Where Do Truly Original Ideas Come From?
Every so often, an individual comes forward with a completely original idea that changes how we view the world, starting as if from nowhere, without relying on the gains of the past.
Human progress relies on a pan-generational dissemination of knowledge. Information discovered by one group of people is passed on to the next, who contribute to and modify that knowledge. Isaac Newton expressed gratitude to those who came before him, saying that even he "stood on the shoulders of giants." But every so often, an individual comes forward with a completely original idea that changes how we view the world, starting as if from nowhere, without relying on the gains of the past.
Having set down the precepts for logical argumentation and moral behavior, Aristotle is perhaps the example most taken for granted. The creation of the computer, which has revolutionized modern life, relied on a break with Aristotle's logic. A contradiction in set theory was discovered by Claude Shannon which stated that information is separate from content. More recently still, the iconoclastic physicist Richard Feynman envisioned nanotechnology, seemingly from his own imagination. Today, it is a multi-billion dollar industry.
Aristotle, Shannon, and Feynman were all brilliant polymaths capable of synthesizing information from across various fields. To arrive at novel ideas about our current fields, we must venture outside them. This cross-pollination of information is what can ignite the strongest creative spark within us.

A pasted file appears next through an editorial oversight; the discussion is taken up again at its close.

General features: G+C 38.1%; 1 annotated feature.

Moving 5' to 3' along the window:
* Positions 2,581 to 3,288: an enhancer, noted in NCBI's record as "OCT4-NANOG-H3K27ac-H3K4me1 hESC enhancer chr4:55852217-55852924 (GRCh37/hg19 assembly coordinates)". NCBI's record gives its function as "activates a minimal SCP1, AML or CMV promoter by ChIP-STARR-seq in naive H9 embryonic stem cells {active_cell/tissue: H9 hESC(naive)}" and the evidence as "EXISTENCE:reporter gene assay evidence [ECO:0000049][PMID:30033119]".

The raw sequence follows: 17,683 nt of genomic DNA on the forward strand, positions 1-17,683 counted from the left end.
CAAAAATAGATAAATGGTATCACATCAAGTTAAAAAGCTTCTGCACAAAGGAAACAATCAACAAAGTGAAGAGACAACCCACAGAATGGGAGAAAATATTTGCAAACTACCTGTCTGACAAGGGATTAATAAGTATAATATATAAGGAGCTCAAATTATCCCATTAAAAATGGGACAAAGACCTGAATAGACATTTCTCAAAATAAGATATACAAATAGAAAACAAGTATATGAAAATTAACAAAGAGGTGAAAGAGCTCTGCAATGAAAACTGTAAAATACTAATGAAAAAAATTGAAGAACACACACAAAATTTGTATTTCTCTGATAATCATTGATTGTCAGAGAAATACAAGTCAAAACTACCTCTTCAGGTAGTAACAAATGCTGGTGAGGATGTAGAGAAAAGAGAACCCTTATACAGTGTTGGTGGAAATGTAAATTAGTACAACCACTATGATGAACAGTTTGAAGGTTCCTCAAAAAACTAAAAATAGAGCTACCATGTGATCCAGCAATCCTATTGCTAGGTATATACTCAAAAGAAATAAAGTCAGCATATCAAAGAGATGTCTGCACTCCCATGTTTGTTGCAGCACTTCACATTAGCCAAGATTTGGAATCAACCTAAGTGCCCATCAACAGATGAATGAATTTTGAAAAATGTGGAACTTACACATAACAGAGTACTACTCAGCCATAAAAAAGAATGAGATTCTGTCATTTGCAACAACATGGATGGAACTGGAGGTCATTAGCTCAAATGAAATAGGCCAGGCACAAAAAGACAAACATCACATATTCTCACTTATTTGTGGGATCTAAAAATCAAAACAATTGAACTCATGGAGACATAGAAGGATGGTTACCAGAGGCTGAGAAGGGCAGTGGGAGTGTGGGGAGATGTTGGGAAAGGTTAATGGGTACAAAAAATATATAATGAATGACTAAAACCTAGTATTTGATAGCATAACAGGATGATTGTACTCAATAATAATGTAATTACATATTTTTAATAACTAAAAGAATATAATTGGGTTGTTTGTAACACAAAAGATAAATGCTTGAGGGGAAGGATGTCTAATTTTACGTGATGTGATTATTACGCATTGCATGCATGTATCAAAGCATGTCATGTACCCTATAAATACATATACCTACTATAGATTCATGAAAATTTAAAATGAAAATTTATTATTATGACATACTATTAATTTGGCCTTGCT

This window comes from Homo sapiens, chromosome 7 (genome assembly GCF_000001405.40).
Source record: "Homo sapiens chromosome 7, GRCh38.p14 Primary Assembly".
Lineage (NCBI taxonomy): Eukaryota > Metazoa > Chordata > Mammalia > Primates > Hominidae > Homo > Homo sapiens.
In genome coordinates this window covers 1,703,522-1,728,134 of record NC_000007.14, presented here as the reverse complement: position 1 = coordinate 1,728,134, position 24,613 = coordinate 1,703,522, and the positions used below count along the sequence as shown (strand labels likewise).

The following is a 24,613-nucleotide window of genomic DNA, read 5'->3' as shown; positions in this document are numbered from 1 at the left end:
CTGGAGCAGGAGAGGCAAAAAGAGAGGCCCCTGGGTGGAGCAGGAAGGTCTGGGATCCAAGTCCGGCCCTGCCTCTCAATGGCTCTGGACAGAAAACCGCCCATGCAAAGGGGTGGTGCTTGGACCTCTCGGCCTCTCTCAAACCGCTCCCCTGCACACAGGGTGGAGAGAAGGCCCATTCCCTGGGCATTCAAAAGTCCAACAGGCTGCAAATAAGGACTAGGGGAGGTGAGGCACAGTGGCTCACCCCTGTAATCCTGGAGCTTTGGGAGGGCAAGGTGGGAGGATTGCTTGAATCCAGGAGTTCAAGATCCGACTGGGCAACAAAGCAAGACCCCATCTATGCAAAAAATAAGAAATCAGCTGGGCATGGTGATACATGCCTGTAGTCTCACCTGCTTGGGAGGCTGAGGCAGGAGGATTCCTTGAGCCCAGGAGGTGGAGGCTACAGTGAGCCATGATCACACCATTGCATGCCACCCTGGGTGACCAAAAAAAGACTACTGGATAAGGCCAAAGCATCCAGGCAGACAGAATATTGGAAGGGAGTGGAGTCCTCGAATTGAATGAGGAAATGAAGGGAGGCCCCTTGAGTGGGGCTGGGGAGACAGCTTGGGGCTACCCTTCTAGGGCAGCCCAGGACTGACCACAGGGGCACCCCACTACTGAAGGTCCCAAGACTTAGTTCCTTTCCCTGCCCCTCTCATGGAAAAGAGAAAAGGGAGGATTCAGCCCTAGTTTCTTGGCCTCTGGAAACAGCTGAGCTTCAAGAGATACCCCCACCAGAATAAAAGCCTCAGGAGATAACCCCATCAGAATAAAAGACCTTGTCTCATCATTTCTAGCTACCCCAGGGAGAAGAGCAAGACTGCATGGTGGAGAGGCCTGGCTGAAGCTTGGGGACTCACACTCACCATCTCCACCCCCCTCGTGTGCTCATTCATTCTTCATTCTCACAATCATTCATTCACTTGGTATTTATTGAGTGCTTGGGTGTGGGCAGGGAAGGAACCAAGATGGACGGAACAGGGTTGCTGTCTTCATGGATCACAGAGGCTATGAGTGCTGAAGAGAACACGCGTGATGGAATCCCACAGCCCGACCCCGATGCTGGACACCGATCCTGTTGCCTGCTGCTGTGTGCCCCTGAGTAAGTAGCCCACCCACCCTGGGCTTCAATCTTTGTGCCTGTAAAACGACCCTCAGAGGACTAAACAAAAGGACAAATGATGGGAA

The actor Rainn Wilson recommends taking some drastic action to change your surroundings if you're looking for creative inspiration:
Read more at Creativity Post
Photo credit: Shutterstock
Giving our solar system a "slap in the face."
- A stream of galactic debris is hurtling at us, pulling dark matter along with it
- It's traveling so quickly it's been described as a hurricane of dark matter
- Scientists are excited to set their particle detectors at the onslffaught
Two massive clouds of dust in orbit around the Earth have been discussed for years and finally proven to exist.
- Hungarian astronomers have proven the existence of two "pseudo-satellites" in orbit around the earth.
- These dust clouds were first discovered in the sixties, but are so difficult to spot that scientists have debated their existence since then.
- The findings may be used to decide where to put satellites in the future and will have to be considered when interplanetary space missions are undertaken.
Once again, our circadian rhythm points the way.
- Seven individuals were locked inside a windowless, internetless room for 37 days.
- While at rest, they burned 130 more calories at 5 p.m. than at 5 a.m.
- Morning time again shown not to be the best time to eat.
SMARTER FASTER trademarks owned by The Big Think, Inc. All rights reserved.